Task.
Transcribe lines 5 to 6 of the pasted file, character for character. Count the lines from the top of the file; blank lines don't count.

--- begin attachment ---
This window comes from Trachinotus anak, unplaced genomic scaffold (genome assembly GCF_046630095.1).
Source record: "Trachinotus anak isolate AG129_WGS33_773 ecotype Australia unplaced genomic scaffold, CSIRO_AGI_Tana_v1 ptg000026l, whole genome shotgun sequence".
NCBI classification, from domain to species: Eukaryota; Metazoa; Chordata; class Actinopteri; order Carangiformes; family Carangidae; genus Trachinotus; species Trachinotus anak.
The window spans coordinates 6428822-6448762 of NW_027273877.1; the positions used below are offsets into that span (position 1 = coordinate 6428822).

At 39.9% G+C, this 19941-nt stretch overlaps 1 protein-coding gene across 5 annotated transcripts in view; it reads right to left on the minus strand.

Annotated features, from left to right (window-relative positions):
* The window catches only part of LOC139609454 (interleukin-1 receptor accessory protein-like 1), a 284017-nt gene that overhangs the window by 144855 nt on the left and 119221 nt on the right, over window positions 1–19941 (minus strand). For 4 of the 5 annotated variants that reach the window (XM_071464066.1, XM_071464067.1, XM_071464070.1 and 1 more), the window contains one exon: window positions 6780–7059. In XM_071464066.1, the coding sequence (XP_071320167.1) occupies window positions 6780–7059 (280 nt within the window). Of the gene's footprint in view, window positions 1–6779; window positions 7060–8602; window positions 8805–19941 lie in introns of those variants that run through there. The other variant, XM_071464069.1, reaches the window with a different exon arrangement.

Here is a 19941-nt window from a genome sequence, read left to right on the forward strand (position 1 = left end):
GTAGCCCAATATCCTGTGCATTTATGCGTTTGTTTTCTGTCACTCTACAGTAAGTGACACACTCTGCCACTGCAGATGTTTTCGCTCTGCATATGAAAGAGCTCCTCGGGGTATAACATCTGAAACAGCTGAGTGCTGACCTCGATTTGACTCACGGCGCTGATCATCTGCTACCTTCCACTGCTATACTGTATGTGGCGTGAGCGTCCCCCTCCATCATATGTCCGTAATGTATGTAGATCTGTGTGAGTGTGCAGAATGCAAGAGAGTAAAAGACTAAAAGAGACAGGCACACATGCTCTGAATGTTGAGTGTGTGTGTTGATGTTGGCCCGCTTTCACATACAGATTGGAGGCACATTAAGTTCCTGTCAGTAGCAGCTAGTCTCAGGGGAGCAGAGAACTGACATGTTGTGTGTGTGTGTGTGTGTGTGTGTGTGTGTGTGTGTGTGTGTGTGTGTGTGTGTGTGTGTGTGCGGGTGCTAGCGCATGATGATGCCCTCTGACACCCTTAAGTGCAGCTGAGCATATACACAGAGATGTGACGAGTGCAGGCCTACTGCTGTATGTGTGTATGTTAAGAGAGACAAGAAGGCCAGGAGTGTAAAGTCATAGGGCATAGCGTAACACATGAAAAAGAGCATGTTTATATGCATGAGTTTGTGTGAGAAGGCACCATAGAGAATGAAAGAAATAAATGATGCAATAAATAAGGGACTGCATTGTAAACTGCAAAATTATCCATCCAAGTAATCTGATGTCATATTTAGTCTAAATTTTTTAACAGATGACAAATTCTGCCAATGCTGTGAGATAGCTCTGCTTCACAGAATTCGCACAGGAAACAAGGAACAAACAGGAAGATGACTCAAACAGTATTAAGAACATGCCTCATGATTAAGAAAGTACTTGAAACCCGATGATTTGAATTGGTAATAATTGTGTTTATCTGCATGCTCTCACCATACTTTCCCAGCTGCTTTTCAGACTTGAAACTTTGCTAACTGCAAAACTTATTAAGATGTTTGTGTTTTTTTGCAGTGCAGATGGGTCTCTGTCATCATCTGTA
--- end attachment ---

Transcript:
At 39.9% G+C, this 19941-nt stretch overlaps 1 protein-coding gene across 5 annotated transcripts in view; it reads right to left on the minus strand.

Annotated features, from left to right (window-relative positions):